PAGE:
A key prosecution witness in the trial of three Dubliners charged with murdering Gareth Hutch was a "complicit and willing participant" and downplayed her role in order to get a "great bargain", a defence barrister has told the Special Criminal Court.
Patrick Gageby SC, for Regina Keogh (41), said on Friday in his closing speech that Mary McDonnell (45) told untruths to gardaí and had attempted to "pull the wool over the eyes" of the non-jury court in aspects of her evidence.
The State witness had pointed her finger at Ms Keogh who had been a “stalwart” friend to her, Mr Gageby submitted.
The mother of five’s case resided “entirely” in Mrs McDonnell’s evidence, the barrister said, and it would be very dangerous to convict his client on her account.
Mrs McDonnell was initially arrested on suspicion of murdering Mr Hutch and later charged with withholding information. However, that charge was subsequently withdrawn and she has been given immunity from prosecution.
The prosecution contend that Mrs McDonnell was encouraged by her "best friend" and neighbour Regina Keogh to allow Jonathan Keogh use her flat "as a base" to wait for Mr Hutch prior to the attack. Her kitchen window had a view into Mr Hutch's flat.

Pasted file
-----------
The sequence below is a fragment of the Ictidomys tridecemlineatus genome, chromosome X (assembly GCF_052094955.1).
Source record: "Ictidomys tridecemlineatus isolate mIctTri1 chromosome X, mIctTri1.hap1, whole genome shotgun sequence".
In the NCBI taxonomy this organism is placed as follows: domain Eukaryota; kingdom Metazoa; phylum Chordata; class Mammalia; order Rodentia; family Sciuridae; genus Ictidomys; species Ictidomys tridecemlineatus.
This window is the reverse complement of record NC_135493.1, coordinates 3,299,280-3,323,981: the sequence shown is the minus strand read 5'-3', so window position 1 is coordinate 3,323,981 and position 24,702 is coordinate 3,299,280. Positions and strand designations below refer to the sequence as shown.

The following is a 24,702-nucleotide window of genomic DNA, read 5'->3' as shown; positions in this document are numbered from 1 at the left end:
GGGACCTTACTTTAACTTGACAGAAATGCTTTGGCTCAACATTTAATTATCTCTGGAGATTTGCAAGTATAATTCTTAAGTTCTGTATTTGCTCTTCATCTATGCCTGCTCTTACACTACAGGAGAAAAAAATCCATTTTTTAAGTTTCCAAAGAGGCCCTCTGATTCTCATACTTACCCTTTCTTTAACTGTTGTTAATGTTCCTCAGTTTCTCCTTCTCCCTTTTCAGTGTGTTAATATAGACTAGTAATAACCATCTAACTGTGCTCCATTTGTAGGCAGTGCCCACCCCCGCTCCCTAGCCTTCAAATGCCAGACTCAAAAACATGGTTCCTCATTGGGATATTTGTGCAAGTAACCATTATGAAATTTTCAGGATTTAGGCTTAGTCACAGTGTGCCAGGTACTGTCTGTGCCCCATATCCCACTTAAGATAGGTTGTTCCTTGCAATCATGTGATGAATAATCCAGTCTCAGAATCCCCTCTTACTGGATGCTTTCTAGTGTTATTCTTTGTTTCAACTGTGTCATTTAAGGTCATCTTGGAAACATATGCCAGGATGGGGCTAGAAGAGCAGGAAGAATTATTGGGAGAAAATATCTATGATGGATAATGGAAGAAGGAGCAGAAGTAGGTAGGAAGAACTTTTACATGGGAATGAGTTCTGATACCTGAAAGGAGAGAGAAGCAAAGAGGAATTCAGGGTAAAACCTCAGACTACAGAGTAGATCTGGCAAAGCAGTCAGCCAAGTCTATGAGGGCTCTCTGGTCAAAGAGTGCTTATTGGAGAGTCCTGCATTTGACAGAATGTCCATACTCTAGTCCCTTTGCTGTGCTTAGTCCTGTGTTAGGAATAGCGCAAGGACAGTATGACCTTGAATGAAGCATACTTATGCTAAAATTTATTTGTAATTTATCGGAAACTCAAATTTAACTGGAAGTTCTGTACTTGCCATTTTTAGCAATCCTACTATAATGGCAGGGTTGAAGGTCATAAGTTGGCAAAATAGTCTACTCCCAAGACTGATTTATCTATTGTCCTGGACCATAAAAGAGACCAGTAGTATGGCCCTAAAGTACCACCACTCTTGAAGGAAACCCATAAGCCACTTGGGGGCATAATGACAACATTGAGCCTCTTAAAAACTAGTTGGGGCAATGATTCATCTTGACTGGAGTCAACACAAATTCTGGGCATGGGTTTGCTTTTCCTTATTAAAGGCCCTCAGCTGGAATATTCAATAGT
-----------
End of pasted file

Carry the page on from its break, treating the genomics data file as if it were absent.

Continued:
Mr Hutch (36), nephew of Gerry “the monk” Hutch was shot dead as he was getting into his car outside Avondale House flats on North Cumberland Street in Dublin on the morning of May 24th, 2016. He died as a result of four gun shot injuries.
The prosecution contend that Jonathan Keogh (32) threatened to kill Mr Hutch the evening before the shooting, that Thomas Fox (31) and Ms Keogh were instrumental in planning the murder, and Mr Keogh and another man, Mr AB, were the shooters.
Mr Fox with an address at Rutland Court, Dublin 1, Ms Keogh from Avondale House, Cumberland Street North, Dublin 1 and Mr Keogh of Gloucester Place, Dublin 1, have pleaded not guilty (NOT GUILTY) to murdering Mr Hutch.
Mr Fox has also denied unlawfully possessing a Makarov 9 mm handgun on May 23rd, 2016 at the same place.
Mr Gageby said the three-judge court has every reason to be careful about Mrs McDonnell’s evidence as certain benefits have flowed to her and she told untruths to gardaí. She had pointed her finger at Ms Keogh and attempted to “pull the wool over the eyes” of the court in aspects of her evidence.